Wednesday, April 28, 2010

Analyzing the Details of the NFL Combine

Every year the NFL scouting combine is attended by all 32 NFL teams, scouts, coaches, trainers and owners. They watch prospective players run 40 yard sprints, bench press, vertical jump, broad jump, 3 cone drill and shuttle run. They are there to get an in depth analysis of the college and invited players who they plan on drafting.

Now that the 2010 NFL draft is completed, with quarterback Sam Bradford going first and defensive tackle Ndamukong Suh going second, how much does the scouting combine affect the results of the draft?

As many of the college football players entering the draft have been in the spotlight for a couple of years at least, most scouts and coaches know what to expect from each player. If the scouts impression of a safety is that he is fast on the field when covering a wide receiver, he is unlikely to change his mind when the player runs only 4.45 in the combines 40 yard dash (a great time would be under 4.4).

Sticking with the 40 yard dash, each football position has a different requirement. A running back, wide receiver or safety may be required to run 40 or even 60 or 80 yards as quickly as possible. The speed at which they cover the ground is what makes them great.

The defensive and offensive linemen on the other hand are expected to have excellent reaction time and acceleration over 5 or maybe 10 yards. They need to hunt down quarterbacks or hold back defensive tackles. Their 40 yard time is almost irrelevant, but their reaction time and acceleration will be critical to their performance on the field.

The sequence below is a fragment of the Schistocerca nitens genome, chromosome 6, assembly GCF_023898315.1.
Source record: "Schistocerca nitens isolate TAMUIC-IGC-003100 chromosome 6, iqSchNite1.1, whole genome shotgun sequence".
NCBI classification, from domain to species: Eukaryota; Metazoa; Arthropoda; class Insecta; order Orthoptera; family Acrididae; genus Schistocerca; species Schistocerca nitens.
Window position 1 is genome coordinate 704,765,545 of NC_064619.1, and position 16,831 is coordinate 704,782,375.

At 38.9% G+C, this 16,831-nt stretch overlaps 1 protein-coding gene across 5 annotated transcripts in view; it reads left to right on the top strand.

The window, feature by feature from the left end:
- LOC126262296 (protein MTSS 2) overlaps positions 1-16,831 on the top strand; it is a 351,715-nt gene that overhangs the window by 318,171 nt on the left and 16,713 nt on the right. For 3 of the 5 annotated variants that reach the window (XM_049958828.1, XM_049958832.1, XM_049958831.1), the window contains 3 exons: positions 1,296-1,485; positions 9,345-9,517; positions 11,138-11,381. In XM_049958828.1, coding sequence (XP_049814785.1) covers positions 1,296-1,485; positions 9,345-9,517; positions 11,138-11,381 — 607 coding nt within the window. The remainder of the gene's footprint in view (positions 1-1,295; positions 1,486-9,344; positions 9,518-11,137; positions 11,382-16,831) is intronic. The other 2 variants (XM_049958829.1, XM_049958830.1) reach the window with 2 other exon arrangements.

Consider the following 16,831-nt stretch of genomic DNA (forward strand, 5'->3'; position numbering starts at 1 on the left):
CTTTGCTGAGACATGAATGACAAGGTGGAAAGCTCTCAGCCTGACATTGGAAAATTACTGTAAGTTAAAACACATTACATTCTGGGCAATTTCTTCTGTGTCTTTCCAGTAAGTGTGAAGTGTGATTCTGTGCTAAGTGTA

The trainers watching the combine know what to look for and are using video replay to analyze the athletes' performances in much more detail.

A recent episode of Sports Science did a great job of getting into the analysis of the results of the NFL scouting combine. Below is some video of Ndamukong Suh and some detailed analysis of his 40 yard dash and his tackle force. As a defensive tackle Suh's job is to react quickly, accelerate over a short distance and hit hard. This Sports Science segment does a great job analyzing these specific details.

What is interesting in the video is Suh's reaction time recorded by the Sports Science episode at 0.26 seconds. In an analysis of Usain Bolt, the 100 and 200 meter sprint world record holder, Bolt's reaction time for his world record 100 m was recorded as 0.145 seconds. Of course Bolt is a lean sprinter, using blocks and spikes and Suh is not, so this is not a fair comparison.

However the standardized tests and gathering of all potential recruits on the same day at the same time at the combine, allows trainers and coaches to compare all defensive tackles with the type of detailed analysis seen in the video. Suh's reaction time in comparison to other defensive tackles is what will be relevant, although his 300+ pound frame and tackling power will also be important.

The scouts expect the players they are scouting to perform to spec and very few players can change their draft position with any significance based on excellent performance at the combine. The detailed analysis that we do not see may however determine which team takes which player and how their NFL contracts are negotiated.

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